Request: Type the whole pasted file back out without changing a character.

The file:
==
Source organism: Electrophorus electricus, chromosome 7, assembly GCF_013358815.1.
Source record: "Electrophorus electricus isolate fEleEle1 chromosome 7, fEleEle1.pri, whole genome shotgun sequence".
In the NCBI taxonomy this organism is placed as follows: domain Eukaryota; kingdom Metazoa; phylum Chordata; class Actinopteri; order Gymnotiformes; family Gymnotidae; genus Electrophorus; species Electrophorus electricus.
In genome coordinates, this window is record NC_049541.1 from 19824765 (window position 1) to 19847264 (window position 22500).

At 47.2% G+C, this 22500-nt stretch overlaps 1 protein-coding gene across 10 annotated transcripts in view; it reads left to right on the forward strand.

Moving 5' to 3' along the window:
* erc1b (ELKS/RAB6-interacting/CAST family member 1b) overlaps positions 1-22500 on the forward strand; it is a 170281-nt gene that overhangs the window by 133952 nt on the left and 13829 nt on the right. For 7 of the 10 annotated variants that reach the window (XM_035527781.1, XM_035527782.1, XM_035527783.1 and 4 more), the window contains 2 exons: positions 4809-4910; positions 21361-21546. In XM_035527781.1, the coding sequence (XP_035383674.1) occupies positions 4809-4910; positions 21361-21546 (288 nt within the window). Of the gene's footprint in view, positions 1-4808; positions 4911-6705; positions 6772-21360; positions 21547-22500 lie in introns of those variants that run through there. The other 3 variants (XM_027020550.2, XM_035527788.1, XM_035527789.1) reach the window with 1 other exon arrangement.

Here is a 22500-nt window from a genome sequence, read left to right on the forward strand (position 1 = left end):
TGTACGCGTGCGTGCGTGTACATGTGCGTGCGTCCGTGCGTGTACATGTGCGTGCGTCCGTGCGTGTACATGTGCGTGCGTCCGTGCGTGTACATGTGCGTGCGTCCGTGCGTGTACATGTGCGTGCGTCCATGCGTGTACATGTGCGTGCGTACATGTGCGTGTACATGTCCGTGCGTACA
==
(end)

Source organism: Electrophorus electricus, chromosome 7, assembly GCF_013358815.1.
Source record: "Electrophorus electricus isolate fEleEle1 chromosome 7, fEleEle1.pri, whole genome shotgun sequence".
In the NCBI taxonomy this organism is placed as follows: domain Eukaryota; kingdom Metazoa; phylum Chordata; class Actinopteri; order Gymnotiformes; family Gymnotidae; genus Electrophorus; species Electrophorus electricus.
In genome coordinates, this window is record NC_049541.1 from 19824765 (window position 1) to 19847264 (window position 22500).

At 47.2% G+C, this 22500-nt stretch overlaps 1 protein-coding gene across 10 annotated transcripts in view; it reads left to right on the forward strand.

Moving 5' to 3' along the window:
* erc1b (ELKS/RAB6-interacting/CAST family member 1b) overlaps positions 1-22500 on the forward strand; it is a 170281-nt gene that overhangs the window by 133952 nt on the left and 13829 nt on the right. For 7 of the 10 annotated variants that reach the window (XM_035527781.1, XM_035527782.1, XM_035527783.1 and 4 more), the window contains 2 exons: positions 4809-4910; positions 21361-21546. In XM_035527781.1, the coding sequence (XP_035383674.1) occupies positions 4809-4910; positions 21361-21546 (288 nt within the window). Of the gene's footprint in view, positions 1-4808; positions 4911-6705; positions 6772-21360; positions 21547-22500 lie in introns of those variants that run through there. The other 3 variants (XM_027020550.2, XM_035527788.1, XM_035527789.1) reach the window with 1 other exon arrangement.

Here is a 22500-nt window from a genome sequence, read left to right on the forward strand (position 1 = left end):
TGTACGCGTGCGTGCGTGTACATGTGCGTGCGTCCGTGCGTGTACATGTGCGTGCGTCCGTGCGTGTACATGTGCGTGCGTCCGTGCGTGTACATGTGCGTGCGTCCGTGCGTGTACATGTGCGTGCGTCCATGCGTGTACATGTGCGTGCGTACATGTGCGTGTACATGTCCGTGCGTACA